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CNA Lifestyle

Not enough facial hair to rock the manly look? Men are considering transplants

Growing a beard or even a goatee is near impossible for some people. But facial hair cultivation has been gradually increasing for the past decade. CNA Lifestyle looks at this growing trend.

Not enough facial hair to rock the manly look? Men are considering transplants

Celebrities from Jason Momoa to Sidharth Malhotra are giving some men beard envy. (Photos: Instagram)

You want Jason Momoa’s rugged, devil-may-care facial hairscape but can only manage whiskers on your upper lip even after weeks of not touching the shaver. 

Or you might have some success with the weekend scruff – except for those bald patches that make you look like you have alopecia on your face.

Is growing facial hair turning out to be more impossible than attaining those six-pack abs? If that's your situation, it’s nothing personal. Sometimes, your genes just aren’t gifted in that area.

Still, it doesn’t help that celebrities such as Venom’s Tom Hardy, Thor's Chris Hemsworth – and closer to home, Bollywood star Sidharth Malhotra, and local leading men Pierre Png and Adrian Pang – sprout designer stubble seemingly just by rolling out of bed.

Pierre Png can grow a goatee. Good for him. (Photo: Mediacorp)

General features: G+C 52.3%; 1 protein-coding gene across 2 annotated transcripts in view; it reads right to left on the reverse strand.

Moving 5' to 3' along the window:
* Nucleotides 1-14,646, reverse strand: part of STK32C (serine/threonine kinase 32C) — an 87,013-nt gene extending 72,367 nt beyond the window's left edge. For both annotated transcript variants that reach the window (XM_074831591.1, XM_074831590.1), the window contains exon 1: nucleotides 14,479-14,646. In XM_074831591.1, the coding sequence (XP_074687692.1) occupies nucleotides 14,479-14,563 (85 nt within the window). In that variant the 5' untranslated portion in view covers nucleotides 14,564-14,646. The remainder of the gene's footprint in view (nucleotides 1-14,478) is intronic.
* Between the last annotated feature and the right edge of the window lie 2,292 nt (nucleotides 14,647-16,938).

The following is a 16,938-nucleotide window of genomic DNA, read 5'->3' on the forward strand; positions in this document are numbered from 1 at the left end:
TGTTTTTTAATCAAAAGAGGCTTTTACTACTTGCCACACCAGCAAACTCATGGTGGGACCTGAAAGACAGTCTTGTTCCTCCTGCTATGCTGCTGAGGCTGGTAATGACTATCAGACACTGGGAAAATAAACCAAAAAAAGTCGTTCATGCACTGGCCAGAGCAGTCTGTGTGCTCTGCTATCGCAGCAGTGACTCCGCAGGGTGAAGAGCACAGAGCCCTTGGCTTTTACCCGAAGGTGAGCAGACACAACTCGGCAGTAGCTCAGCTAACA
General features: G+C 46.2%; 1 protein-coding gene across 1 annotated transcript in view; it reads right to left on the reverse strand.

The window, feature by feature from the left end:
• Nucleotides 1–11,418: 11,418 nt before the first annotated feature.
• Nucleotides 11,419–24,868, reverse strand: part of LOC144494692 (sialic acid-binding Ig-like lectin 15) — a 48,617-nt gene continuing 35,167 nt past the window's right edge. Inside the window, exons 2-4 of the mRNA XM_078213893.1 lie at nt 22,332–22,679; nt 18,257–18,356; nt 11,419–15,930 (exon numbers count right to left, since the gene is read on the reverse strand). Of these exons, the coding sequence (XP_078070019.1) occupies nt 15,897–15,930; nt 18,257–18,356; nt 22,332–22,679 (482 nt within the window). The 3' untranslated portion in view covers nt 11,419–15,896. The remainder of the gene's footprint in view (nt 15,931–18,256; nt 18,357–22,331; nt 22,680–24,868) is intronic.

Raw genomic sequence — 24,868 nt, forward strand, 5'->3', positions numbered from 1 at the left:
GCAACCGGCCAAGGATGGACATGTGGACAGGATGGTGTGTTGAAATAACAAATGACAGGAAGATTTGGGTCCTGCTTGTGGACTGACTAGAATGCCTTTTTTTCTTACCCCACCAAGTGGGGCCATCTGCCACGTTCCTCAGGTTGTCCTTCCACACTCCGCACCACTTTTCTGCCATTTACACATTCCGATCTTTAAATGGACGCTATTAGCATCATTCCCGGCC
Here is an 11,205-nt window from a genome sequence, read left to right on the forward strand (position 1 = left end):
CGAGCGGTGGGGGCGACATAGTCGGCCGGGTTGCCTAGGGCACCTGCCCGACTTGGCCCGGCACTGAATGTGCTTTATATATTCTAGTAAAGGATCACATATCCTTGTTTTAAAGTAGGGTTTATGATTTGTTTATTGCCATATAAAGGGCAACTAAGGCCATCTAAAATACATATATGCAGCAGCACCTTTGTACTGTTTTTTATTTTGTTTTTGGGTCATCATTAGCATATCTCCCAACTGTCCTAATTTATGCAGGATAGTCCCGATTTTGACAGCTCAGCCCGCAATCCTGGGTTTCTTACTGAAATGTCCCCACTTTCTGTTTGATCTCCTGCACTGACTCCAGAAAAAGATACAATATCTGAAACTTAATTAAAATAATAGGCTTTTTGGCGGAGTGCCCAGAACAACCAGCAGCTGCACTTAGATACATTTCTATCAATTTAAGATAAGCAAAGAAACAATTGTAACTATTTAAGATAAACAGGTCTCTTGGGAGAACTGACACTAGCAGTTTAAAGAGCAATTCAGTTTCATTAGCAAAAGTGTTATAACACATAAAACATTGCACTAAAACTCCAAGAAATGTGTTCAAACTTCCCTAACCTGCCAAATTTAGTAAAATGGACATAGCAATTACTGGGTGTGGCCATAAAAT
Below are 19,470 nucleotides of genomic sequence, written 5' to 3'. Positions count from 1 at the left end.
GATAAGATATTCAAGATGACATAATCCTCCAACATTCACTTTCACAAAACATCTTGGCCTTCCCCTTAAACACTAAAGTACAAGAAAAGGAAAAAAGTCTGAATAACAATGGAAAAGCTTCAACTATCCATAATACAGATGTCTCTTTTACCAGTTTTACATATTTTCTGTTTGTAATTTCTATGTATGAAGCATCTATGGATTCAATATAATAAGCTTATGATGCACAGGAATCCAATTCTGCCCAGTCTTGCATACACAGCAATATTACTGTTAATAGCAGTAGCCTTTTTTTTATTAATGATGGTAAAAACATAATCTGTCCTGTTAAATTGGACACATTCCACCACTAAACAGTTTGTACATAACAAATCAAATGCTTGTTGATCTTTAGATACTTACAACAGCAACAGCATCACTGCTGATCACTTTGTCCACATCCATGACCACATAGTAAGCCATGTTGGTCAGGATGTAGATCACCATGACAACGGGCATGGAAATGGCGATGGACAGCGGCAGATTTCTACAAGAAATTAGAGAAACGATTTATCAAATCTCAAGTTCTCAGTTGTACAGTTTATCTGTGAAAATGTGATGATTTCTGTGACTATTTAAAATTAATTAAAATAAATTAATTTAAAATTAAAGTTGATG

It’s not just you who has hirsute aspirations. “Men want something more to differentiate their looks from the others, and sporting a signature beard or goatee could be the answer,” said Dr Harold Ma from Freia Medical. 

Add to that the popularity of scruff on famous faces such as Robert Downey Jr, Ben Affleck and even some Korean movie stars five to seven years ago, and you have a facial hair renaissance, he said.

Choi Siwon flaunting what is a rare sight on Korean entertainment: Facial hair. (Photo: She Was Pretty)

Facial hair cultivation could also be part of the growing acceptance that men now have the licence to be vain. “It is widely accepted that men should go for procedures and treatments to make themselves look good. This trend has been gradually increasing since about 10 years ago,” said Dr Kelvin Chua from SL Clinic.

READ: Guys, you're not too 'manly' for sunscreen – and these don't leave that sticky feeling you hate

That is all well and good if you can sprout a respectable crop of stubble before five o’clock. For those who can’t, hope comes in the form of hair transplants – on your face. 

“We had an interesting case of a man who felt his engineering opinions were not taken seriously. He looked too young and wanted to look more mature with a hair transplant,” said Dr Ma.